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Retinitis pigmentosa

5-minute read

Key facts

  • Retinitis pigmentosa is a group of inherited eye disorders where damage to your retina causes permanent damage to your vision.
  • The retina is a layer of tissue that lines the inside back part of your eye, with cells that detect light, capture images and send them to the brain through the optic nerve for your brain to interpret as vision.
  • Symptoms include night blindness, loss of peripheral vision ('tunnel vision') and sensitivity to light.
  • Your eye specialist can diagnose retinitis pigmentosa by doing eye tests that check your colour vision, peripheral vision and retina.
  • There is no cure for retinitis pigmentosa and treatment focuses on maximising vision and managing light sensitivity.

What is retinitis pigmentosa?

Retinitis pigmentosa is a group of inherited eye disorders where there is damage to your retina. This damage causes permanent changes to your vision.

The retina is a layer of tissue that lines the inside back of your eye. It has cells that detect light and acts like the film of a camera. It captures images and ends them to the brain through the optic nerve. Our brain interprets these signals as vision. This is how you see.

In retinitis pigmentosa, the cells in your retina stop working and break down. This causes gradual vision loss. The breakdown of these cells is unpredictable — it can happen slowly or quickly.

There are many genes that can cause these cells to stop working. Therefore retinitis pigmentosa is described as a group of inherited (genetic) conditions.

What are the symptoms of retinitis pigmentosa?

The symptoms you may notice include:

  • 'night blindness' — difficulty seeing at night, dusk or in low light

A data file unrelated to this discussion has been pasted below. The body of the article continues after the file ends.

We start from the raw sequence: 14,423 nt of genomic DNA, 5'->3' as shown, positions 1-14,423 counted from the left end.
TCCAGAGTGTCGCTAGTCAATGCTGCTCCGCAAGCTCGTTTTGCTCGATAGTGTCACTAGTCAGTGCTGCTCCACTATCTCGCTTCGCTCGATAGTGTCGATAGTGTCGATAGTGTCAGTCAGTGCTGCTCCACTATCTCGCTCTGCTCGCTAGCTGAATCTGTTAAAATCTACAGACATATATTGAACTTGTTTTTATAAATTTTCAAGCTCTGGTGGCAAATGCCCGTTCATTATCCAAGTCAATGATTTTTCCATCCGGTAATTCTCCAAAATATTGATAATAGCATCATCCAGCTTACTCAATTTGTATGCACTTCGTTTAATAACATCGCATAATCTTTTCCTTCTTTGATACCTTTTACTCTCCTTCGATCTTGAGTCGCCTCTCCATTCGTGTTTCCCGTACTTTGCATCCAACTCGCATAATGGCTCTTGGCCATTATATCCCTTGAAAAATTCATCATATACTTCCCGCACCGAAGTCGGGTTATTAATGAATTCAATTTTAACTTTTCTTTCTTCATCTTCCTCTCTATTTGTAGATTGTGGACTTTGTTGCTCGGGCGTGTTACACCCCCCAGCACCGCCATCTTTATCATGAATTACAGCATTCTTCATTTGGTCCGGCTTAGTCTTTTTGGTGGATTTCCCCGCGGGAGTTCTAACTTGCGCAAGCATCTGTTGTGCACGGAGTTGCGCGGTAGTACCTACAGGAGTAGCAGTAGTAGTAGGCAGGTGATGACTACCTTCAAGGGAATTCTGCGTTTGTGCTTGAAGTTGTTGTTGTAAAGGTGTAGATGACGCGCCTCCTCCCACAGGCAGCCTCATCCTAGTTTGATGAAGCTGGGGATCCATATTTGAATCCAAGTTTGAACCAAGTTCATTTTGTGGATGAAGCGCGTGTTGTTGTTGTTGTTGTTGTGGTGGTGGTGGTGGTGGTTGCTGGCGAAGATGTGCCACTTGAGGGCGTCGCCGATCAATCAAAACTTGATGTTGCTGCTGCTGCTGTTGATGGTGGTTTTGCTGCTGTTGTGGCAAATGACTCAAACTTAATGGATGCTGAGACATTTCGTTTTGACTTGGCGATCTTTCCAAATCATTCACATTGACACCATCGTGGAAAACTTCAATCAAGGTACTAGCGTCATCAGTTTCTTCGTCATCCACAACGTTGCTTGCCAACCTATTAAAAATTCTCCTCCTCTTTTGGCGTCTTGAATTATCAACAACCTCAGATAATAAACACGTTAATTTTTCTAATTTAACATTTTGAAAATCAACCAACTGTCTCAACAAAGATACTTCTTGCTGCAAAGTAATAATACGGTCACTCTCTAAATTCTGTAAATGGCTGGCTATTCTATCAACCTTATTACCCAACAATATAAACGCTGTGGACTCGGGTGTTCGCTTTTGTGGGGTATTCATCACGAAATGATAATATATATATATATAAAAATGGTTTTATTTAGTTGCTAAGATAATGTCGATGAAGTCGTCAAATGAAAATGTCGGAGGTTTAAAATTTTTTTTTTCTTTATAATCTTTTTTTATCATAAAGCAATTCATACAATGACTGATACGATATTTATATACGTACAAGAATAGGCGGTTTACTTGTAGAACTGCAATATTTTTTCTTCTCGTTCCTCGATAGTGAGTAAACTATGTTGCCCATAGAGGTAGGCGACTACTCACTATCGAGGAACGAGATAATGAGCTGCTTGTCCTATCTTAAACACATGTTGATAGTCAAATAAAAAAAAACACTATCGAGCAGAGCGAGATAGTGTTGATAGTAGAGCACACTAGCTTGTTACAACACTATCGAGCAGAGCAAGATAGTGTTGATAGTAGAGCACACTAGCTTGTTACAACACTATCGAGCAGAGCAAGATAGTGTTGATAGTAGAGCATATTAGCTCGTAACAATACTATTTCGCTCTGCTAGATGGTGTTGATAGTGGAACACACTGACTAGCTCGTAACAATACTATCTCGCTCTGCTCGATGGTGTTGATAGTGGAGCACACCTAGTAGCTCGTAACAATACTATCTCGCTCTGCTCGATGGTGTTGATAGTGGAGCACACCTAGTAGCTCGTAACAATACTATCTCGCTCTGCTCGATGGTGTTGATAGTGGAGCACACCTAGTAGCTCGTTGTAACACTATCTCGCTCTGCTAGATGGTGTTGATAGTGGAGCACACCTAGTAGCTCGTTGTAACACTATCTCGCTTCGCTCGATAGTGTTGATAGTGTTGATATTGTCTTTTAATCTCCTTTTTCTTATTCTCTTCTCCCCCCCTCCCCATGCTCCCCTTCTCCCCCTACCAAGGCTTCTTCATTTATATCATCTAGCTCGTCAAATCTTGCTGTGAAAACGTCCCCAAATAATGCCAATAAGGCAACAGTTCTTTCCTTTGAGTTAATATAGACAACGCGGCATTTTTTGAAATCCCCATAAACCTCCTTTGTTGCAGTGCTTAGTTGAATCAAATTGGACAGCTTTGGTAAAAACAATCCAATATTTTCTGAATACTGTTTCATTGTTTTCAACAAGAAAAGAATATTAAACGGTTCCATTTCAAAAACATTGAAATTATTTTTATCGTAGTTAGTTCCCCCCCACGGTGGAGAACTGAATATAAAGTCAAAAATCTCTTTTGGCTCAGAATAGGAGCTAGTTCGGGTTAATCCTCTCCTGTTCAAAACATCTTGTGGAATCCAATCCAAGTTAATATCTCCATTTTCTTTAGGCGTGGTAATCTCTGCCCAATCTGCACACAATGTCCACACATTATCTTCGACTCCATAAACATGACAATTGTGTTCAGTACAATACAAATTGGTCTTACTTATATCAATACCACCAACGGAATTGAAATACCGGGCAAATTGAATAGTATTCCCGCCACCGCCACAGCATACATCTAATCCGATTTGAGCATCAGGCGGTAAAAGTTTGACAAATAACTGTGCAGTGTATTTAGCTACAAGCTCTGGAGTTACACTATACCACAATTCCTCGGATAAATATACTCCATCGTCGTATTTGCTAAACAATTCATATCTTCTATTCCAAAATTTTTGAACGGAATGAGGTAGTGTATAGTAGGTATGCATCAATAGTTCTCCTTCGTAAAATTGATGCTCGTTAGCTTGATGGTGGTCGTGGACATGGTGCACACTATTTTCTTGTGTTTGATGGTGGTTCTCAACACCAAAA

• difficulty adapting from light to dark, or vice versa
  • loss of peripheral vision — when looking straight ahead you are less able to see things to the side and develop 'tunnel vision', which is a narrower field of vision than normal
  • being sensitive to light — glare from bright lights and sunlight become problematic

Some people have poor vision for the rest of their lives, while some lose their vision completely at some point.

Retinitis pigmentosa can get worse slowly or quickly. It can start during childhood. In the most common forms of retinitis pigmentosa, symptoms first appear between childhood and 30 years of age, most often during young adulthood.

CHECK YOUR SYMPTOMS — Use the Symptom Checker and find out if you need to seek medical help.

What causes retinitis pigmentosa?

Retinitis pigmentosa is genetic and usually caused by an error in a gene that was passed down from a parent.

Your genes contain instructions that tell your body how to grow, repair and renew. When a gene is faulty, the cells do not get the instructions they need to work properly.

How is retinitis pigmentosa diagnosed?

Your eye specialist (ophthalmologist) can diagnose you with retinitis pigmentosa by doing eye tests checking your colour vision, peripheral vision and retina.

FIND A HEALTH SERVICE — The Service Finder can help you find doctors, pharmacies, hospitals and other health services.

How is retinitis pigmentosa treated?

There is no cure or standard treatment for retinitis pigmentosa. There is ongoing research into stem cell and gene therapy.

If you have retinitis pigmentosa, there are services and products that your healthcare professional may recommend for you:

  • Genetic counselling at a genetic eye clinic to help you understand how retinitis pigmentosa can impact your life. They can support you in adjusting to living with or being at risk of developing retinitis pigmentosa.
  • Genetic testing to check which gene is causing your condition. A small blood or saliva sample is taken and sent to a laboratory.
  • Sunglasses to protect your eyes from ultraviolet light to help preserve your vision.
  • Tools to help manage vision loss such as aids and technologies. This can help maintain your quality of life and independence. Visit Vision Australia for technologies and resources available to maximise vision.

Resources and support

Vision Australia has a range of tailored support options for your condition and age.

Macular Disease Foundation Australia provides information and guidance for people and their family members, friends and carers who are living with retinitis pigmentosa.

Visit Retina Australia to learn more about retinitis pigmentosa.

Learn more about how your eye works on our Healthdirect 'eyes' page.

Read 5 things you should know about Aboriginal eye health — information for members of the Aboriginal and/or Torres Strait Islander community.

Learn more here about the development and quality assurance of healthdirect content.

Last reviewed: November 2023

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